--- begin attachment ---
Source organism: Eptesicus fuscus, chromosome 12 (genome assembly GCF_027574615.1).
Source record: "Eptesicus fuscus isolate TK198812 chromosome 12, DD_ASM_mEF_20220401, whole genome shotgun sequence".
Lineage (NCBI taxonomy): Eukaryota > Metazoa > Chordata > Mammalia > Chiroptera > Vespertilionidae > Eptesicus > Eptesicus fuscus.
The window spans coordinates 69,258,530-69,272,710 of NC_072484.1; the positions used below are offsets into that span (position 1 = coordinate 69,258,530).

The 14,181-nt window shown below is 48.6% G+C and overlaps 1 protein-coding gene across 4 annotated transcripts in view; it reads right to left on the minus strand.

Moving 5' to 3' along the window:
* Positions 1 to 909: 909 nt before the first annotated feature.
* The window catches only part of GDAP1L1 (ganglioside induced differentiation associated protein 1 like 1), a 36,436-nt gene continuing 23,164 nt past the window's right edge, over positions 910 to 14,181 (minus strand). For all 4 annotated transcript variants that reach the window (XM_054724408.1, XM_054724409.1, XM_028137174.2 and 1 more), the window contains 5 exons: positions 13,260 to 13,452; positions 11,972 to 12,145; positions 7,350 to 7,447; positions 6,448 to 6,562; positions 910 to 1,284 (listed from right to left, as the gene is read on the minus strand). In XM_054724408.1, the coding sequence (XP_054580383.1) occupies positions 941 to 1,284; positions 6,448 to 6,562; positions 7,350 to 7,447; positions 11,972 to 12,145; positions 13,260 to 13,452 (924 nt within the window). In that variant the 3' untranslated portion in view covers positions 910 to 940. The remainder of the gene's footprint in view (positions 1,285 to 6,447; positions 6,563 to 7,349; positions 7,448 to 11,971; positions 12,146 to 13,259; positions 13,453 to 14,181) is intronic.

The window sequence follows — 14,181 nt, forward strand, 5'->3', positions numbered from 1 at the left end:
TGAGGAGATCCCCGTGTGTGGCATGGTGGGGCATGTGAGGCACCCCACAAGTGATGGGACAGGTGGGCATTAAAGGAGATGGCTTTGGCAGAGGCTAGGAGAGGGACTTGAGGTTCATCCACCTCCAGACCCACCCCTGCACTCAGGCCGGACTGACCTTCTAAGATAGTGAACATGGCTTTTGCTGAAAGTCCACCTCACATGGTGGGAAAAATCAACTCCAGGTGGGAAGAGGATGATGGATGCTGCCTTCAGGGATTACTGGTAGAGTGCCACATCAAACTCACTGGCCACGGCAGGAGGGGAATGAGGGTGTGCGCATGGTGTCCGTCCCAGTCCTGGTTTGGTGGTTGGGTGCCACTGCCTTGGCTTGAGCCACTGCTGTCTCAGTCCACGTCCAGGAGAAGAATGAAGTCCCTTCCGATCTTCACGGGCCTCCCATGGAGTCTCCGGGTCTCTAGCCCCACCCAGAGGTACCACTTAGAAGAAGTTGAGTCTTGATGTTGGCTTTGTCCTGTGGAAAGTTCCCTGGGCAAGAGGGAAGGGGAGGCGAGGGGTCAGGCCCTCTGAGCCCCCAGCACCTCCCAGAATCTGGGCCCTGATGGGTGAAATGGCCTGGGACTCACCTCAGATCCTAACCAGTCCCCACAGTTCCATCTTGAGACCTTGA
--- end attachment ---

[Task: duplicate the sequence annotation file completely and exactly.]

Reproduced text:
Source organism: Eptesicus fuscus, chromosome 12 (genome assembly GCF_027574615.1).
Source record: "Eptesicus fuscus isolate TK198812 chromosome 12, DD_ASM_mEF_20220401, whole genome shotgun sequence".
Lineage (NCBI taxonomy): Eukaryota > Metazoa > Chordata > Mammalia > Chiroptera > Vespertilionidae > Eptesicus > Eptesicus fuscus.
The window spans coordinates 69,258,530-69,272,710 of NC_072484.1; the positions used below are offsets into that span (position 1 = coordinate 69,258,530).

The 14,181-nt window shown below is 48.6% G+C and overlaps 1 protein-coding gene across 4 annotated transcripts in view; it reads right to left on the minus strand.

Moving 5' to 3' along the window:
* Positions 1 to 909: 909 nt before the first annotated feature.
* The window catches only part of GDAP1L1 (ganglioside induced differentiation associated protein 1 like 1), a 36,436-nt gene continuing 23,164 nt past the window's right edge, over positions 910 to 14,181 (minus strand). For all 4 annotated transcript variants that reach the window (XM_054724408.1, XM_054724409.1, XM_028137174.2 and 1 more), the window contains 5 exons: positions 13,260 to 13,452; positions 11,972 to 12,145; positions 7,350 to 7,447; positions 6,448 to 6,562; positions 910 to 1,284 (listed from right to left, as the gene is read on the minus strand). In XM_054724408.1, the coding sequence (XP_054580383.1) occupies positions 941 to 1,284; positions 6,448 to 6,562; positions 7,350 to 7,447; positions 11,972 to 12,145; positions 13,260 to 13,452 (924 nt within the window). In that variant the 3' untranslated portion in view covers positions 910 to 940. The remainder of the gene's footprint in view (positions 1,285 to 6,447; positions 6,563 to 7,349; positions 7,448 to 11,971; positions 12,146 to 13,259; positions 13,453 to 14,181) is intronic.

The window sequence follows — 14,181 nt, forward strand, 5'->3', positions numbered from 1 at the left end:
TGAGGAGATCCCCGTGTGTGGCATGGTGGGGCATGTGAGGCACCCCACAAGTGATGGGACAGGTGGGCATTAAAGGAGATGGCTTTGGCAGAGGCTAGGAGAGGGACTTGAGGTTCATCCACCTCCAGACCCACCCCTGCACTCAGGCCGGACTGACCTTCTAAGATAGTGAACATGGCTTTTGCTGAAAGTCCACCTCACATGGTGGGAAAAATCAACTCCAGGTGGGAAGAGGATGATGGATGCTGCCTTCAGGGATTACTGGTAGAGTGCCACATCAAACTCACTGGCCACGGCAGGAGGGGAATGAGGGTGTGCGCATGGTGTCCGTCCCAGTCCTGGTTTGGTGGTTGGGTGCCACTGCCTTGGCTTGAGCCACTGCTGTCTCAGTCCACGTCCAGGAGAAGAATGAAGTCCCTTCCGATCTTCACGGGCCTCCCATGGAGTCTCCGGGTCTCTAGCCCCACCCAGAGGTACCACTTAGAAGAAGTTGAGTCTTGATGTTGGCTTTGTCCTGTGGAAAGTTCCCTGGGCAAGAGGGAAGGGGAGGCGAGGGGTCAGGCCCTCTGAGCCCCCAGCACCTCCCAGAATCTGGGCCCTGATGGGTGAAATGGCCTGGGACTCACCTCAGATCCTAACCAGTCCCCACAGTTCCATCTTGAGACCTTGA